How the work is completed can differ based on the work that needs to be done and who is doing it. For example, when I asked for the Excel workbook I could have included a template or a workbook I’d created for another project as a guide. I could have suggested resources like people within the organization, YouTube videos, or Excel training modules. I could have just given very clear direction on what I wanted to see and encouraged him to ask questions. Or I could have clearly laid out that I wanted him to work on this independently using whatever resources he needed and get a draft back to me by X deadline and ask questions if needed. This can be tricky and often feels like it is left off in an team member – leader relationship because the leader is trying to develop in the team member the ability to critically think about the problem and come up with their own solution (or how). If the request is to peers or a one to many type of ask (as in me to members of IT) we are driving consistency so as much detail as possible is needed. Telling people where to go with questions is helpful as well; if you need anything call Karen, if you’d like to discuss further please set a meeting with everyone on this email list, please send all questions to X shared email box.

If you’re thinking that was a lot of information and you aren’t going to do this because your emails will be 5 pages long, you’re wrong. Including all of this information doesn’t have to be long winded. You can typically accomplish all with about one sentence per topic. A full example may read:

Thank you for your participation in the meeting earlier today and for sharing your concerns around the accessibility of our electronic filing system. Just as you pointed out, it is imperative that we organize our processes so that our people are able to access them easily to use them regularly. As a result we’ll be kicking off the project to identify, update, and categorize all processes in two weeks. What we are asking from you is to identify 1-2 subject matter experts to assist in this effort. Please send me your names by the end of the week. Please reach out to me if there are any questions.

We’ve talked mostly about written communication here, primarily because it is the best place to practice since you can read and edit before it is out in the world. This framework applies to verbal communication and visual communication as well. Once you’ve mastered the steps you can apply them to all types of discussions, speeches, presentations, etcetera.

You can also use this framework in the reverse. If you’re on the other side of this example, the person taking the direction or completing the ask, use this as a guide to get more information. If all you get is info on the what, like create the Excel workbook in my first example, then explain you need some more information and start asking more questions about the why and the how. You could say something like, This sounds like an interesting project can you help me understand what it might be used for? or I don’t know a lot about Excel but I’m happy to learn. Do you have any pointers on what exactly you’d like to see or where I can learn more? Be thoughtful about the questions you’re asking and push for details you need.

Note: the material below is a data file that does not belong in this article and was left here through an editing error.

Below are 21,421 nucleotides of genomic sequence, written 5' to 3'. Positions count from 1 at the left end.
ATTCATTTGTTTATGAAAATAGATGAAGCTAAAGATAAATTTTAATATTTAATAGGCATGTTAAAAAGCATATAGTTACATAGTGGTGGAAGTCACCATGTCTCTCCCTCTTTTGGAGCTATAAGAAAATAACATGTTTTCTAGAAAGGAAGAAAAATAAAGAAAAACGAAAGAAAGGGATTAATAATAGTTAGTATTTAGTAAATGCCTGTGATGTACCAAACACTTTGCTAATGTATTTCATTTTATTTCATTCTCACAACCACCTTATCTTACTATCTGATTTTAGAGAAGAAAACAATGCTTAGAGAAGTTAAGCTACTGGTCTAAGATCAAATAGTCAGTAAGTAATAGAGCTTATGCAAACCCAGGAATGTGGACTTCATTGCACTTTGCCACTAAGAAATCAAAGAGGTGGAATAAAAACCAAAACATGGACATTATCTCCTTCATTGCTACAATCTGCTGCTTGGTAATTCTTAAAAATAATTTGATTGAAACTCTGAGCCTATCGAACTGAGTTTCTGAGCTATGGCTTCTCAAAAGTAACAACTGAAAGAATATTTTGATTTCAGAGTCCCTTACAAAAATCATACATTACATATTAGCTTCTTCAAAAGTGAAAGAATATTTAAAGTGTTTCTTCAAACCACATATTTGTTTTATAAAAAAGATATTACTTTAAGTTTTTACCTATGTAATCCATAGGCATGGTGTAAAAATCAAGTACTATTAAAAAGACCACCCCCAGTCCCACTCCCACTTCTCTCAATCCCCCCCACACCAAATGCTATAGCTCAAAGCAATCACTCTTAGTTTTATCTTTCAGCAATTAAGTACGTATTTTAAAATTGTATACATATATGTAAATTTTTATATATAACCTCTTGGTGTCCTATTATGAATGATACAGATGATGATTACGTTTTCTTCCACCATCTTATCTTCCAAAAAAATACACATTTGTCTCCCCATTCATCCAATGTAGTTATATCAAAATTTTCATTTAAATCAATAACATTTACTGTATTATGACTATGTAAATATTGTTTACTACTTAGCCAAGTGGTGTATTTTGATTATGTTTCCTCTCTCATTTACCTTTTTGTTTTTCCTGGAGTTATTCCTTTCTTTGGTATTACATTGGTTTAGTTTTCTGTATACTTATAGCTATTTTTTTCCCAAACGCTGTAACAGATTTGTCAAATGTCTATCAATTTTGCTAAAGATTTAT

These are intended to be tips for achieving short term results quicker and with more accuracy. The truth of the matter though is that it will also help in achieving long term goals of building relationships, fostering a collaborative environment, and pointing back at the values and the bigger why.

Things I’m reminding myself of

Clarity doesn’t just apply to the actual ask, it applies to all aspects of the communication. Be clear and specific in your gratitude so it sounds sincere. Provide a clear why so people can join in your desire to fix the problem. Specifying what you need done, again, helps ensure you’ll get what you want. Finally, a clear how allows them to jump in to getting the work done quickly and with less re-work.

Just as communicating gratitude, why, what, and how is helpful on both sides of the equation in your career it is also true in your personal life. Imagine the different response you’d get from your kids if instead of saying go brush your teeth you said I’m glad you’re done with breakfast. We need to leave in 10 minutes and we need to brush teeth, feed the dogs, and put on our shoes. What do you think you should do now? Or for your spouse rather than saying come put away the leftovers if you said Thanks for clearing the table. I’d like to have the whole kitchen clean before bed. Do you think you could put the leftovers in the fridge so I can finish the dishes? It’s a subtle difference but the clarity and recognition of work already done goes a long way in getting short term and long term results you want.